Directing operations at La Capitana is Lamberto Frescobaldi, who oversees the vineyard management and winemaking process for all the Frescobaldi estates in Tuscany and beyond. Frescobaldi sees many benefits to growing grapes in Maremma, including reliably ripe fruit at harvest time.
"It's so much easier to cultivate new vines here than in the Chianti region, where the summers are shorter and the climate altogether less benign," he says. "At our Chianti Rufina estate, Nipozzano, we have to wait four years before our new vines are ready for their first harvest. Here you wait only two."
The Frescobaldi family also owns the 185-acre Santa Maria estate, located a few miles from La Capitana. It is already producing a Morellino di Scansano made in outdoor stainless steel tanks on the property. Frescobaldi says plans are being finalized for a new winery at La Capitana, which will vinify the grapes from both estates.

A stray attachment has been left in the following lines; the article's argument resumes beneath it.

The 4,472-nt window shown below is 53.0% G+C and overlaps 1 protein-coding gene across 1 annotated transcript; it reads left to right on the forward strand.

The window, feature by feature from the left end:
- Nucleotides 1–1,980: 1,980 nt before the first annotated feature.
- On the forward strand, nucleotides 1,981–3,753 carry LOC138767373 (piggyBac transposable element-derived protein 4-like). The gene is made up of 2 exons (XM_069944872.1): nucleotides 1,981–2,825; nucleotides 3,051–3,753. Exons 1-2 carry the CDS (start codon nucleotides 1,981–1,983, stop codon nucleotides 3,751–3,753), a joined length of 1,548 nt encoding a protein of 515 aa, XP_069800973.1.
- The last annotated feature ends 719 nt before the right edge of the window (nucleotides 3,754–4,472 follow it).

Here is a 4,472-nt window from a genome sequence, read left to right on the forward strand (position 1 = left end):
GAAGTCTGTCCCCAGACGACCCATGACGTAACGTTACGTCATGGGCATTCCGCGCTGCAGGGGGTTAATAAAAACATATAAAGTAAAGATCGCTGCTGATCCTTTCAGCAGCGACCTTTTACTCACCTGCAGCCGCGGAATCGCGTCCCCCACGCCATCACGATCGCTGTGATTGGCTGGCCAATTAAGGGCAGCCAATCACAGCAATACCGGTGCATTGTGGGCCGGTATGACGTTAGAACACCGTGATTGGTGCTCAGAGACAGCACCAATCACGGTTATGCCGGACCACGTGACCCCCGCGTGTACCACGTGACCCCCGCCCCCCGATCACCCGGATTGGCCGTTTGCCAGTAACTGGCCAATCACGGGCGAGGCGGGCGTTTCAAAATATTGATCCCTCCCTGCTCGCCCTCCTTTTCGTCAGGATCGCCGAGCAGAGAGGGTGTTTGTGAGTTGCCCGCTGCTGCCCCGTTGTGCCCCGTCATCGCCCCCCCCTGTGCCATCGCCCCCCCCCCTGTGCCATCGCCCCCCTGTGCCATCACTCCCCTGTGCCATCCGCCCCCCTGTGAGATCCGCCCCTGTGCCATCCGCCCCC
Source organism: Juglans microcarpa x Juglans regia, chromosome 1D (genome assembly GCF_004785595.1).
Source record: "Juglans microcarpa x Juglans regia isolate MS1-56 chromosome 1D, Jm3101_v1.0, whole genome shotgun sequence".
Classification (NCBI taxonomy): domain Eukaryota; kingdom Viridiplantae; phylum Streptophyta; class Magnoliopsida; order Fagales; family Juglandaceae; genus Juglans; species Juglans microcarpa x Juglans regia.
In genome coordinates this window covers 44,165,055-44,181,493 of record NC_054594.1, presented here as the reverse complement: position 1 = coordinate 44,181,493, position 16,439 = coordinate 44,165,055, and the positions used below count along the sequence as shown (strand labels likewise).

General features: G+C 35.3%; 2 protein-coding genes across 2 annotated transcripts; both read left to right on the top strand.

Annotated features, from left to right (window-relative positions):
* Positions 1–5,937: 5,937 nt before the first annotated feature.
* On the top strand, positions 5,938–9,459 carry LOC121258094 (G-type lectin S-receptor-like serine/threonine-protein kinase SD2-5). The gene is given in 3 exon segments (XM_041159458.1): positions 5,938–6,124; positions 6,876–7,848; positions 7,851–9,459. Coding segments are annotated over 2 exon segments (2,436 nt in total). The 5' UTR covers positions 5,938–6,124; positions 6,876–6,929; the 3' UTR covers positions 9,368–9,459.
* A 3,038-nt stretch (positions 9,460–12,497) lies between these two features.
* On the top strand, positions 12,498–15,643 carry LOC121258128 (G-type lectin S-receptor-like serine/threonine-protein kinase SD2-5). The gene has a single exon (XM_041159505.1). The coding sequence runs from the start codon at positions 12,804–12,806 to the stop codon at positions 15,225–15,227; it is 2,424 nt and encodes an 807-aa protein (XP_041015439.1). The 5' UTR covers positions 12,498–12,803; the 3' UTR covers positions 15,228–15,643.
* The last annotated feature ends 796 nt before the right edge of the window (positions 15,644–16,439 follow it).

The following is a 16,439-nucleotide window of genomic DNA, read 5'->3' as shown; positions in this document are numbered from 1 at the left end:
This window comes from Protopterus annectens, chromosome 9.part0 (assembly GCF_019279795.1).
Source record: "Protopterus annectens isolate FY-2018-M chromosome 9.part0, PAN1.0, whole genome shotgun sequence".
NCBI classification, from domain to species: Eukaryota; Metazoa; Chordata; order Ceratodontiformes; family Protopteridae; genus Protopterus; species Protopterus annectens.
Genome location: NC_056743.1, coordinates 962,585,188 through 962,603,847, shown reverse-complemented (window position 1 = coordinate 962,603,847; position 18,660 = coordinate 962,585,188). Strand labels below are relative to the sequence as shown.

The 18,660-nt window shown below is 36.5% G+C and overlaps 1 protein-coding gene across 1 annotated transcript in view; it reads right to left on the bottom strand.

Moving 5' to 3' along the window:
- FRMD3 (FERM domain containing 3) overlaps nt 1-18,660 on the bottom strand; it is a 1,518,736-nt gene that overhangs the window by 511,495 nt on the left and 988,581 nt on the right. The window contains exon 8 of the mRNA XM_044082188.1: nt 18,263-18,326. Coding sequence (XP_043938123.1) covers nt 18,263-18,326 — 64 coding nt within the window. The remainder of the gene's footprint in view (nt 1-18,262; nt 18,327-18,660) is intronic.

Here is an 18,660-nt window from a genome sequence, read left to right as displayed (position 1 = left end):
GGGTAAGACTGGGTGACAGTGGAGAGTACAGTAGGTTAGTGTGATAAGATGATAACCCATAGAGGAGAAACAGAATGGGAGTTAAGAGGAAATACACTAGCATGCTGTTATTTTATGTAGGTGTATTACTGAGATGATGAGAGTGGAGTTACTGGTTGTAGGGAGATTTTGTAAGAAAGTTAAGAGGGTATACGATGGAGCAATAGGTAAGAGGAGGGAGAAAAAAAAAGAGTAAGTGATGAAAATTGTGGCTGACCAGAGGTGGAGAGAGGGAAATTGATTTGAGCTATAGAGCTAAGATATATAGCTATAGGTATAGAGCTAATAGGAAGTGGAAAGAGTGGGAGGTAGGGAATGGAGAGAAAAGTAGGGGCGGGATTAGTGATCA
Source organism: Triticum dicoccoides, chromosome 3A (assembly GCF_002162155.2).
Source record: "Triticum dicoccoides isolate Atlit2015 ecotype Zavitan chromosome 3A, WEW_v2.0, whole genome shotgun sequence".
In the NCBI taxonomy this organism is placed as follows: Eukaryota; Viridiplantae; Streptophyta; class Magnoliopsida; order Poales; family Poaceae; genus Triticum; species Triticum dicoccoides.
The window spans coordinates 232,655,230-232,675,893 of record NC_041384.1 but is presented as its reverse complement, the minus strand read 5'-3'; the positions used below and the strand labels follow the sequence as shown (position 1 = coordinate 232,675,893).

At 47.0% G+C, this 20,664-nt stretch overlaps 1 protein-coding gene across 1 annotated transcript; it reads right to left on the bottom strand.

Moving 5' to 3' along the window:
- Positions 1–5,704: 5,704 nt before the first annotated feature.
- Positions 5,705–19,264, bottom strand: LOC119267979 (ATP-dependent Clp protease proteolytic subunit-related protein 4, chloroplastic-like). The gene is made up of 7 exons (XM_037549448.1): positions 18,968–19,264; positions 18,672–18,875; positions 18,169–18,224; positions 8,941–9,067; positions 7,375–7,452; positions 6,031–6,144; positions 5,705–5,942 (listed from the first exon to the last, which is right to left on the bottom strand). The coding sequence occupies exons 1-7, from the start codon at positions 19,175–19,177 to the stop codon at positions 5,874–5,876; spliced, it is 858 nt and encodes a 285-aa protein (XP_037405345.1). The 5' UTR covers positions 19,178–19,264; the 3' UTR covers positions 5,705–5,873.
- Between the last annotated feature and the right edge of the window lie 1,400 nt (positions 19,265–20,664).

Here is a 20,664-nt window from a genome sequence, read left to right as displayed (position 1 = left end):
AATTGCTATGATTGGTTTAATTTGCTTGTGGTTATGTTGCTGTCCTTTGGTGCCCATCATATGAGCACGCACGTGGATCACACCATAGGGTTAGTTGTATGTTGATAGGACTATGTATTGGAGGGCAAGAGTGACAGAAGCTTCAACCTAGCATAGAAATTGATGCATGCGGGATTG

Geographically, Maremma can be divided into three parts: Maremma Laziale in the far south, bordering the region of Lazio; Maremma Grossetana, land within the province of Grosseto; and Maremma Alta, from the area around Follonica north to Bolgheri and beyond. But on the wine map, "Maremma" can be taken to mean the central part, in the province of Grosseto.
Historically Maremma has a checkered reputation, and just 60 years ago was regarded as a zone almost unfit to live in. An old ditty says, "Chi va a Maremma lascia l'acqua fresca e non sa quello che trova": "He who goes to Maremma leaves fresh water behind and has no idea what he'll find there."